UPDATED Ebola Reaches Texas: CDC Officials Confirm First U.S. Case in Dallas

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Update: 2:35 p.m. October 1 Update: On Wednesday afternoon Gov. Rick Perry announced that five children who attend Dallas schools had contact with the Dallas Ebola patient and are being monitored at home for any signs of the disease.

However, Perry used the press conference held at Texas Health Presbyterian Hospital to caution Texans to stay calm. "The disease cannot be transmitted before having any symptoms," he said. "This is a disease that is not airborne and is substantially more difficult to contract than the common cold."

Plus, he noted, Texas is ready to handle this. "There are few places in the world better equipped to meet the challenge that is posed by this case," he said. "Professionals on every level of the chain of command know what to do to minimize this potential risk to the people of Texas and to this country for that matter."

Original story: On Tuesday afternoon, officials with the Centers for Disease Control and Prevention and state health workers announced that Texas is home to the first case of Ebola confirmed in the United States.

At a news conference in Atlanta CDC director Tom Frieden downplayed widespread fears that the disease, which has already infected some 6,500 and killed over 3,000 people in West Africa, could reach epidemic levels in this country. The patient, who has not been identified, traveled from Liberia to visit family in Dallas earlier this month, officials confirmed. The man boarded a flight to the United States September 19, landed September 20, and first started to develop symptoms around the 24th, Frieden said.

The man was apparently first taken to Dallas' Texas Health Presbyterian Hospital on September 26, but he was sent home with antibiotics. "[H]e returned in an ambulance to Texas Health Presbyterian two days later and was admitted," Bloomberg reports. He's now in intensive care at Dallas' Texas Health Presbyterian Hospital, according to officials, who say they're working to track down and monitor anyone who had close contact with the man.

As news continues to break on the first confirmed Ebola case in the country, here are a few things you might want to know.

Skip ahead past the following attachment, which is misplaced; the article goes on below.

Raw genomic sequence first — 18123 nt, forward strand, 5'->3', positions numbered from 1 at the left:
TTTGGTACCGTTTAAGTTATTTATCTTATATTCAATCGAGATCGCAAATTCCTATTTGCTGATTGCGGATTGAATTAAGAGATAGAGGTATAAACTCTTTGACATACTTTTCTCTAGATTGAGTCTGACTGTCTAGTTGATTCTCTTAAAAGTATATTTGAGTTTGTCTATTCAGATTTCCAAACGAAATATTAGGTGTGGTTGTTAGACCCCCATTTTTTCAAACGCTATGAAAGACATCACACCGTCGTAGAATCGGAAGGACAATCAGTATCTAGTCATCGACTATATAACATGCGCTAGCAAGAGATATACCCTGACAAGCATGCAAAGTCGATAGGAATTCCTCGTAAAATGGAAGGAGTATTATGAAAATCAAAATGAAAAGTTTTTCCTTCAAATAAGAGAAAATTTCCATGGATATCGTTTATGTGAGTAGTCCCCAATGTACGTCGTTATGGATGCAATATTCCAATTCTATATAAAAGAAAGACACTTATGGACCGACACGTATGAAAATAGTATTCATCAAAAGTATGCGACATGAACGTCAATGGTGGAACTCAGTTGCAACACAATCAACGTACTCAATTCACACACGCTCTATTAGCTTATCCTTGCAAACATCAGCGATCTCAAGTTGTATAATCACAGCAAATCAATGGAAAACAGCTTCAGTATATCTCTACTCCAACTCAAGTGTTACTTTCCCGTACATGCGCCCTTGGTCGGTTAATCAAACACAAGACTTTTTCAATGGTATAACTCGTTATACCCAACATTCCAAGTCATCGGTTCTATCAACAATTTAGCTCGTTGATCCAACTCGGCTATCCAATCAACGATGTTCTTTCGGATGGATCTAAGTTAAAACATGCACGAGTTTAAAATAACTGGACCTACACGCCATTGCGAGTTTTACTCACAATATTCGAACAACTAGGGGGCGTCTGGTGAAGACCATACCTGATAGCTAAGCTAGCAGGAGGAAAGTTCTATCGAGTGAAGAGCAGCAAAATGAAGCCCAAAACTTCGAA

This wasn't exactly unexpected.

As the Ebola outbreak in West Africa continued to spread over the summer and the body-count climbed, health officials here have been planning and warning for weeks that at least a few Ebola cases could pop up in the United States. "It was inevitable once the outbreak exploded," UTMB at Galveston professor Thomas Geisbert, who has studied Ebola for decades, told the Washington Post. "Unless you were going to shut down airports and keep people from leaving [West Africa], it's hard to stop anybody from getting on a plane."

Doctors and officials in Houston have been brainstorming how to protect the Texas Medical Center from the outbreak since at least August. Among the recommended steps at some hospitals: require any staff who have traveled to West African countries hit by Ebola to stay away from patients for 21 days after they return to Houston, a so-called "reverse quarantine."

The guy didn't transmit Ebola to anyone on his flight.

Many Americans are understandably wary about air travel to and from Africa since the Ebola outbreak. Given that Dallas and Houston are major airport hubs - and that Houston's George Bush Intercontinental Airport saw some 71,000 passengers traveling nonstop from Africa last year - some in Texas were worried long before this Dallas case was even confirmed.

But Frieden with the CDC says there's "zero risk" the Dallas Ebola patient transmitted the disease to anyone else aboard his flight. Ebola patients aren't infectious until they actually start to show symptoms of the disease - unfortunately, they're pretty nondescript symptoms, like fever, headache, muscle pain, vomiting, and diarrhea. The disease is transmitted through bodily fluids.

Frieden says the patient was screened for fever before he boarded his flight in Liberia and wasn't yet showing symptoms. The patient didn't start showing signs of the disease until about four days after he'd landed. So CDC and other state and local health officials are now tracking down everyone who may have had contact with the man while he was contagious, a process called "contact tracing."

Frieden says the CDC suspects only a "handful" of people might have been exposed - the man's family in Dallas and a few other community members. Health officials will monitor those people for at least 21 days to see if they contracted the disease.

Will there be more U.S. cases?

That's anybody's guess at this point. But CDC officials say they're confident the disease won't spread widely in this country as it has in West Africa. Frieden and other health officials insist the situation here is radically different than in the heart of the outbreak, where health workers don't have enough resources and lack the equipment to tackle the disease.

"Bottom line here is that I have no doubt that we will control this case of Ebola so that it does not spread widely in this country," Frieden vowed during his press conference. "We're stopping it in its tracks."

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